Most kiddos immediately think of turkey if you ask them about what kind of food we eat on Thanksgiving but it’s fun to brainstorm all the other things they might see on their table as well.
For this Thanksgiving activity, we cut and color a set of typical foods you might see on the holiday table. Our list includes turkey, bread, potatoes, corn, peas, cranberry sauce, and pie!
Then kiddos will work on cutting and gluing a small foldable piece to their file folder to make a little pocket.
Their Thanksgiving food cards tuck neatly inside, ready to be pulled out again any time!
Thanksgiving is a great time to introduce or review the concepts of now and then or past and present. Students will cut out and sort a variety of objects and then classify when they were used.
This is another great activity to do as a whole group before sending kiddos to complete their own pieces for their lapbooks. To do this, I like to open the conversation with my class about things that are different today from the first thanksgiving. Students usually have lots of input for this question and will happily volunteer their answers.
Some of the things we talk about include clothing, electricity, transportation, how we wash dishes, and how we cook our food. After we’ve done a bit of discussion, the kiddos will cut, color, and sort their own paper pieces illustrating these differences. Then they will attach paper pockets to their lapbooks for each category and place the pieces inside.
Digital Thanksgiving Activities
Another way to add some more thanksgiving activities to your lessons is with the use of digital activities.
Digital activities are engaging and exciting for kiddos, so I love mixing them into our lessons. I use a digital version of our Thanksgiving lapbook in our classroom throughout the month. It comes in handy when giving group instruction as well as for center review activities.
Our digital activities include many of the same concepts we worked on in our physical lapbooks, so it’s a great way to assess how much your students remember and check in on their understanding. The digital version is also a fantastic option for homework or for children who missed the in-class lesson.
More Thanksgiving Activities
The nice thing about using lapbooks is that you can pick and choose which Thanksgiving activities will work best with your group. Aside from the ones I mentioned, there are so many other fun things you might want to include in your own Thanksgiving lapbooks like…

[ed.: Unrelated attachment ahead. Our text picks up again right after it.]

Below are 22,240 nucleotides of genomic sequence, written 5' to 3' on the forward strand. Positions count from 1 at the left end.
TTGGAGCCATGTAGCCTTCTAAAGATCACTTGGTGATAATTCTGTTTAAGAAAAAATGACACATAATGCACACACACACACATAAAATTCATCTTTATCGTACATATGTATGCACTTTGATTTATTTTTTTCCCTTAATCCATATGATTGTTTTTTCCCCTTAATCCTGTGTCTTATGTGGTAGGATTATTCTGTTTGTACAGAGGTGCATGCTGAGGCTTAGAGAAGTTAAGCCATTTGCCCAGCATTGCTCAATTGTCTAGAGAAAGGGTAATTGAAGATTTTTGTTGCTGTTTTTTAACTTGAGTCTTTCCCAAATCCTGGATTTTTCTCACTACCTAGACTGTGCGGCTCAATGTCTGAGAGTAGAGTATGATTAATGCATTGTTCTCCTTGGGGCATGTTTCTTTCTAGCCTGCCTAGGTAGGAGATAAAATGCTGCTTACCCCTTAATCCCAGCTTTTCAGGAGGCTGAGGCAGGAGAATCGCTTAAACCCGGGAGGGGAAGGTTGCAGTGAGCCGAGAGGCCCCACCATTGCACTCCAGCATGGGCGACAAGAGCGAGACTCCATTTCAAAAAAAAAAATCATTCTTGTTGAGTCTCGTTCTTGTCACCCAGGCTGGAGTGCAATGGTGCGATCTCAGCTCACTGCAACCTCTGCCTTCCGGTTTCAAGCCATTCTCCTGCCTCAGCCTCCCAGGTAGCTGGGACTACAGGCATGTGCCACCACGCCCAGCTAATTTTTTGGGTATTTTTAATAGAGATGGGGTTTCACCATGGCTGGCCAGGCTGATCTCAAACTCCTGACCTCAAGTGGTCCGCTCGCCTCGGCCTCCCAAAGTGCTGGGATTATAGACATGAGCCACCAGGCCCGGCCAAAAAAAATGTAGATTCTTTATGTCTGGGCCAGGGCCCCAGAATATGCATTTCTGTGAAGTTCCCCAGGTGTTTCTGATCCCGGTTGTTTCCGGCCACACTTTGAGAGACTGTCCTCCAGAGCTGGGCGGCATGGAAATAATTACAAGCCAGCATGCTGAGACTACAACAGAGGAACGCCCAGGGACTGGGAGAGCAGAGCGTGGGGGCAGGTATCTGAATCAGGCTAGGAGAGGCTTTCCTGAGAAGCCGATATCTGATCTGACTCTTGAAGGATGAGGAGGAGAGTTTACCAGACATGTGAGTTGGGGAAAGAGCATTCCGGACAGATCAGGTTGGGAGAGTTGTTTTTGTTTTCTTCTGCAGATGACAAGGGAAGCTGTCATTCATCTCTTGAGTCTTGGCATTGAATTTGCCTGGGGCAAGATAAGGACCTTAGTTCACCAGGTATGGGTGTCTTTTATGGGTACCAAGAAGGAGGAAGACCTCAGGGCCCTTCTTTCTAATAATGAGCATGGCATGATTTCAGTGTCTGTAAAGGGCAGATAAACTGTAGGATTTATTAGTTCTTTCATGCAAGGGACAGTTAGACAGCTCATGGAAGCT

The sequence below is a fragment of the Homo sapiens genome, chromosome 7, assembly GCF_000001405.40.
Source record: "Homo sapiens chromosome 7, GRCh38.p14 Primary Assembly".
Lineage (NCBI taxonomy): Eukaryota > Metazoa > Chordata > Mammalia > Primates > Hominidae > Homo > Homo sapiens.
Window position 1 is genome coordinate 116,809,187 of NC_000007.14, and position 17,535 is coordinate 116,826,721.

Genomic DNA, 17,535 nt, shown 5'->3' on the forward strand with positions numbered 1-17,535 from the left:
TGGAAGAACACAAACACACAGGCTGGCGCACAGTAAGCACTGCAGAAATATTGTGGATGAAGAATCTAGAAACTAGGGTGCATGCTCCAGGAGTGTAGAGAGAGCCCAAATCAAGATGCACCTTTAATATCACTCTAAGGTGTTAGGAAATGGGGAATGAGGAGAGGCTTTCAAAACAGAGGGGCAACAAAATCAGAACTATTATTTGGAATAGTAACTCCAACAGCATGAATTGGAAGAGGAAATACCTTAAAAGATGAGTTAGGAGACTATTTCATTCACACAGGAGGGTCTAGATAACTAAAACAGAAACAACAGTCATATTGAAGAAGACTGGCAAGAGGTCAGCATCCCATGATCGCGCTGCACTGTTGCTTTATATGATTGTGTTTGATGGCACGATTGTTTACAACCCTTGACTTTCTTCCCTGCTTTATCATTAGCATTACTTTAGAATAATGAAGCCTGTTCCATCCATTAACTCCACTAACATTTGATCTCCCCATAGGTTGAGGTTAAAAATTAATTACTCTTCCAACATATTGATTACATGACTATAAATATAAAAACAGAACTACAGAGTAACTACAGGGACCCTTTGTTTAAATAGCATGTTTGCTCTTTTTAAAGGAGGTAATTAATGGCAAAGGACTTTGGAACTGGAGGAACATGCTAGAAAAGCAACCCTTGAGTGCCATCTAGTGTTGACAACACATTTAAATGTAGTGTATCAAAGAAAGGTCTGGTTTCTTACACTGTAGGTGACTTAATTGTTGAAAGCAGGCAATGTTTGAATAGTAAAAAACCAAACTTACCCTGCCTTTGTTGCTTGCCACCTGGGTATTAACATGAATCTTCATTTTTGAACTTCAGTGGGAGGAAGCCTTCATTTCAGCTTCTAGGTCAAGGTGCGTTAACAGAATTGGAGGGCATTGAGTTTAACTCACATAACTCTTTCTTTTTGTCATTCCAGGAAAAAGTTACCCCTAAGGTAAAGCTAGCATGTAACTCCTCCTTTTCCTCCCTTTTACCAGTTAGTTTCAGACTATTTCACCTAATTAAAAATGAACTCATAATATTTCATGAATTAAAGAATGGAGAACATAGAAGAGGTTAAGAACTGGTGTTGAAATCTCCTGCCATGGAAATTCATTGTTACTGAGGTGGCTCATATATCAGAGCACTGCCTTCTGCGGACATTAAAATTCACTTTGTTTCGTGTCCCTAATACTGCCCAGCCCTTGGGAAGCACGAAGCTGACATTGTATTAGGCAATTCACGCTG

- Pilgrim & Native American Vocabulary
- Pilgrim & Native American Facts
- KWL Charts
- Favorite Thanksgiving Book Lists
- Pilgrim & Native American Writing Prompts
- Thanksgiving Vocabulary Words
- Comparing Student Chores to Pilgrim Chores
- Thanksgiving Five Senses
- What Students Are Thankful For
The possibilities for Thanksgiving activities are endless with lapbooks! When making your own, feel free to pick and choose whichever activities work best for your students and focus on the concepts you’re looking to target.
Try Thanksgiving Lapbooks In Your Classroom
Lapbooks are such a wonderful way to keep a record of all the Thanksgiving activities you’ve done as a class. Plus, as soon as kiddos have completed their project, they will be so proud to show off their fancy creation to loved ones. These are such fun keepsakes to send home right before the holiday! If you’d like to check out all the fun Thanksgiving activities I mentioned in this post, you can find the full resource here. And don’t forget the digital option as well if you’d like to go that route!
Looking for More Lapbooks?
Are you in love with lapbooks now too?! I know I am! These are such fun, interactive ways to focus on a wide variety of topics with your little learners. That’s right, they aren’t just for Thanksgiving activities, you can use them for anything! If you’d like to check out more lapbook activities, be sure to take a peek at this list!
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Don’t forget to pin this post on your classroom Pinterest board so you’ll have easy access to all these fun, Thanksgiving activities!